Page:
: president mohamed morsi, gave himself almost unchecked powers and sent thousands into the streets, the people who have been helping to topple hosni mubarak, now, who they are calling the new egyptian pharaoh. are we headed for a you new islamist coup and islamist state in egypt. >> it could be headed that way and also could be headed back to a military takeover, if things went in the wrong direction. you could also see a scenario where there is continued chaos. i'll never forget, chris, after i was in egypt, i met with the young people who made the revolution in the square, and, a young woman said, senator mccain it's not the first election we worry about, it's the second. that is what we have to worry about, a repeat of the iranian experience in the 1970s, and -- but, what should the u.s. be doing, saying, this is unacceptable and thank mr. morsi for his efforts in brokering a cease-fire, which is, by the way, incredibly fragile but is not what is acceptable, what the american taxpayers expect and our dollars will be directly related to the progress towards democracy, which you p
from president morsi, but he -- and she was able to give him credit for that, which i think was very important along with prime minister netanyahu. and i think it actually made the difference between having a cease-fire, even though it is tenuous to be the groundwork for future talks. >> you know, congresswoman, so it did make the difference but then why is it that you think senators john mccain and lindsey graham cannot seem to give the president even the smallest bit of credit when, you know, this is his foreign policy, this is what he talked about in terms of diplomacy over sabre rattling, and it's working? >> unfortunately, senator mccain and senator graham remind me of the kids on the playground and they need to be put in time-out. what we know is that it was important, actually, for the president and for secretary clinton to are the space they needed without all the commentary from u.s. elected officials to conduct what was a really important and catalytic diplomatic moment. >> you know, talking about having the space to actually do their jobs, republicans have been hammering t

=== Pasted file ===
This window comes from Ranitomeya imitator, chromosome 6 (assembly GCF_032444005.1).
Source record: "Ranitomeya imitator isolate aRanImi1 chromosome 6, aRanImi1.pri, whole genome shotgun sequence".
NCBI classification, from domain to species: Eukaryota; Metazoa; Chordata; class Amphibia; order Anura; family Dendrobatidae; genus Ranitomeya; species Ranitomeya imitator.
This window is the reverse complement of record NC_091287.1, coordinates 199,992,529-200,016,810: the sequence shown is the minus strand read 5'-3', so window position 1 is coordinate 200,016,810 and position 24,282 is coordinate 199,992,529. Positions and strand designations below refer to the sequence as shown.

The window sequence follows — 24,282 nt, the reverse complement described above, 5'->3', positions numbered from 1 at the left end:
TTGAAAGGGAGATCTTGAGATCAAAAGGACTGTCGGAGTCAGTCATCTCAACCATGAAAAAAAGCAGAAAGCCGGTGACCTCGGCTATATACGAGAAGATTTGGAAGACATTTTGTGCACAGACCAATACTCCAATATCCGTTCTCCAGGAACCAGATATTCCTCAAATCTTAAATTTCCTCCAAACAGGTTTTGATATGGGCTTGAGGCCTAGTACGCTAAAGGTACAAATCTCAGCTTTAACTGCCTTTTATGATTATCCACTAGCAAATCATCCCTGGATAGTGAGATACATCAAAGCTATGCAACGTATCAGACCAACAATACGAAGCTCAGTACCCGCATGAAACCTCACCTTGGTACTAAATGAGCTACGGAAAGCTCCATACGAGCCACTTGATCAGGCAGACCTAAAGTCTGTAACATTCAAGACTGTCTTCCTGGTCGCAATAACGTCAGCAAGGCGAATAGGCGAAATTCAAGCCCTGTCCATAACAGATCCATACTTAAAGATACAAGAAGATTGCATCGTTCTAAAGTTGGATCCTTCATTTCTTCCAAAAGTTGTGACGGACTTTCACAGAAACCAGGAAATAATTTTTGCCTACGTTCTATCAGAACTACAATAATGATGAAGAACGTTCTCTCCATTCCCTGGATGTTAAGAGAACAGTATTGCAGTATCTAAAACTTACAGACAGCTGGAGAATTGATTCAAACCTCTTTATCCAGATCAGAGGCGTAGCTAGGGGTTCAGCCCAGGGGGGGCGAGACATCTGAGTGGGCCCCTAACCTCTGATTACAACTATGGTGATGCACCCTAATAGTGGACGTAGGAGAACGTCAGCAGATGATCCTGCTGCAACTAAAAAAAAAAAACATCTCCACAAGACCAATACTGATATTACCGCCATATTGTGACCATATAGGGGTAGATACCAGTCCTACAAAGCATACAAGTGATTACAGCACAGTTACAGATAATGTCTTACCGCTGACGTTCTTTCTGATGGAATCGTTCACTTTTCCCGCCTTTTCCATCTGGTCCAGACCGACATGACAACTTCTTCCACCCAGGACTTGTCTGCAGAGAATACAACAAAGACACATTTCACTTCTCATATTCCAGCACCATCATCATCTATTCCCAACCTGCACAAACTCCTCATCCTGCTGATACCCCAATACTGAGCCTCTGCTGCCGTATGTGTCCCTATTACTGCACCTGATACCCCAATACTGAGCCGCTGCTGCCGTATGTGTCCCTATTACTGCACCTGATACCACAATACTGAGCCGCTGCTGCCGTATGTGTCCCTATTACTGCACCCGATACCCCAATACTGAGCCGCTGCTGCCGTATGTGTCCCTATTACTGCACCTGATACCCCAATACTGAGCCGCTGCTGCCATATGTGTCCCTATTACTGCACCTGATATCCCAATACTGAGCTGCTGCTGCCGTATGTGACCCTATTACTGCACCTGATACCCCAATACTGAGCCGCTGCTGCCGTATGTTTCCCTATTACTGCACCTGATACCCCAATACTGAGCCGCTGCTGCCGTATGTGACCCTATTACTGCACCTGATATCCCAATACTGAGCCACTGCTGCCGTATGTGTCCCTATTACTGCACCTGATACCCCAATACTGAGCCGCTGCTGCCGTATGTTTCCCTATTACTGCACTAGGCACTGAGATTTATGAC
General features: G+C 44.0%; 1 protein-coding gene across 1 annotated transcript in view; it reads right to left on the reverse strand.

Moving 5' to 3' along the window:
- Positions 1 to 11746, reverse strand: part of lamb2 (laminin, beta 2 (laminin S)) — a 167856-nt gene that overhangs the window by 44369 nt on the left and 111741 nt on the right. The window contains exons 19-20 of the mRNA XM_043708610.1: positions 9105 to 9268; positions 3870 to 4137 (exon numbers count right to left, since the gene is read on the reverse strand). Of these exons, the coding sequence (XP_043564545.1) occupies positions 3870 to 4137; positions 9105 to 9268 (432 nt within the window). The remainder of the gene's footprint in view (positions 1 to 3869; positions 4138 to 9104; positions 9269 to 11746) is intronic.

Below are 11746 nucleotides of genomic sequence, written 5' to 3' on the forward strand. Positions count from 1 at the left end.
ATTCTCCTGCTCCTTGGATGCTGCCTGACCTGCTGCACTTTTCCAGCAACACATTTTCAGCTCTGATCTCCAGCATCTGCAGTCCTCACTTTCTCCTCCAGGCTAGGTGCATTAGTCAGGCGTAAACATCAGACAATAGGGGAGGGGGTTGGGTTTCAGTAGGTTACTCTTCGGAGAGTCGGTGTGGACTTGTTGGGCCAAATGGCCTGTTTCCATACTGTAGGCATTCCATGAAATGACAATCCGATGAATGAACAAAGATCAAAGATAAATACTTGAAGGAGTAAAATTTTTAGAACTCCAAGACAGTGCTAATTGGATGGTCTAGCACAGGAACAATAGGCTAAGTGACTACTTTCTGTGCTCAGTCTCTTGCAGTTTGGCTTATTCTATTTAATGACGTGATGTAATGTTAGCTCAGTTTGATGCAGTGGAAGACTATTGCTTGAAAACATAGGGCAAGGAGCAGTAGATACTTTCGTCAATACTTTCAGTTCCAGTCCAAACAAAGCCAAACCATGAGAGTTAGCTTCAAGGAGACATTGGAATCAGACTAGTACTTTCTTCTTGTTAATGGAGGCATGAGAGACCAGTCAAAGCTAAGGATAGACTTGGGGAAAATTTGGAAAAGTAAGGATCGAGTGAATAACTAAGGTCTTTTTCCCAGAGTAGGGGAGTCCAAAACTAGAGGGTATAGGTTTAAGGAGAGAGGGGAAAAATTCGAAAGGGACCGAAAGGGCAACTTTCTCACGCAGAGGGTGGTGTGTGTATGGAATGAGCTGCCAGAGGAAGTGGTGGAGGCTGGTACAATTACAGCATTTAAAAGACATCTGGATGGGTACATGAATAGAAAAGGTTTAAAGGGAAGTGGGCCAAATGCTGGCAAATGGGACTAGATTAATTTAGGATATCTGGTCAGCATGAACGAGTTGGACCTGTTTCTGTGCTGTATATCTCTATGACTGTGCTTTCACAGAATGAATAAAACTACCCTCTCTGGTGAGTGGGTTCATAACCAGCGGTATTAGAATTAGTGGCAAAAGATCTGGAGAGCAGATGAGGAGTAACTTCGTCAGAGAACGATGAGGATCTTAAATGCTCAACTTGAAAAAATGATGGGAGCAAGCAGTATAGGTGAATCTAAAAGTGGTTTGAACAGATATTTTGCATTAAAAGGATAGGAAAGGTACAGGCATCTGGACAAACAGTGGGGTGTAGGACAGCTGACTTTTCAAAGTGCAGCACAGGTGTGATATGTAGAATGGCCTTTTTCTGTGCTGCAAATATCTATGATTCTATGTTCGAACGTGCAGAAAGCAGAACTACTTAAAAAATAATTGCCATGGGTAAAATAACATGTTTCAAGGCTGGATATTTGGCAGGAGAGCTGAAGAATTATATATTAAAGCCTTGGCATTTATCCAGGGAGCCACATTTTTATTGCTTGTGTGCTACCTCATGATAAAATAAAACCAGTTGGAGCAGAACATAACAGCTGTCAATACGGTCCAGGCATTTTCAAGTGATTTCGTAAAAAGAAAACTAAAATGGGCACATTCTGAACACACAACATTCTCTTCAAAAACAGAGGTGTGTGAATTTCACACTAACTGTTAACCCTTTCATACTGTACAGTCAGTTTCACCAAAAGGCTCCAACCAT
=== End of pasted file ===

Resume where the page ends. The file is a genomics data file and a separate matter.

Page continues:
brotherhood encourages protests. anti-morsi protesters taking over tahrir square. >> dave: and shredder, and police files used as confetti at the macy's day parade. how can it happen? is our security now at risk? >> illinois has the worst budget deficit in the nation and why is the state spending millions of taxpayer dollars on table for prisoners. >> and eco friendly zip lines, maybe they want them to watch "fox & friends" in prison, have you ever thought of that. >> dave: amen, there's some viewers, baby. >> clayton: "fox & friends" begins right now. ♪ . >> alisyn:. >> alisyn: good morning, everybody, thanks for joining us bright and early on this sunday morning, we have quite a show for you, including the ongoing debate that dave briggs launched yesterday about yoga pants and we invite you to weigh in this morning. >> clayton: you're still leading this fight and championing this fight. >> alisyn: he's made it a platform. >> dave: i may run for the white house based on yoga pants. there's both good and bad and we will delve into this later on and look, common ground. it's unlike pol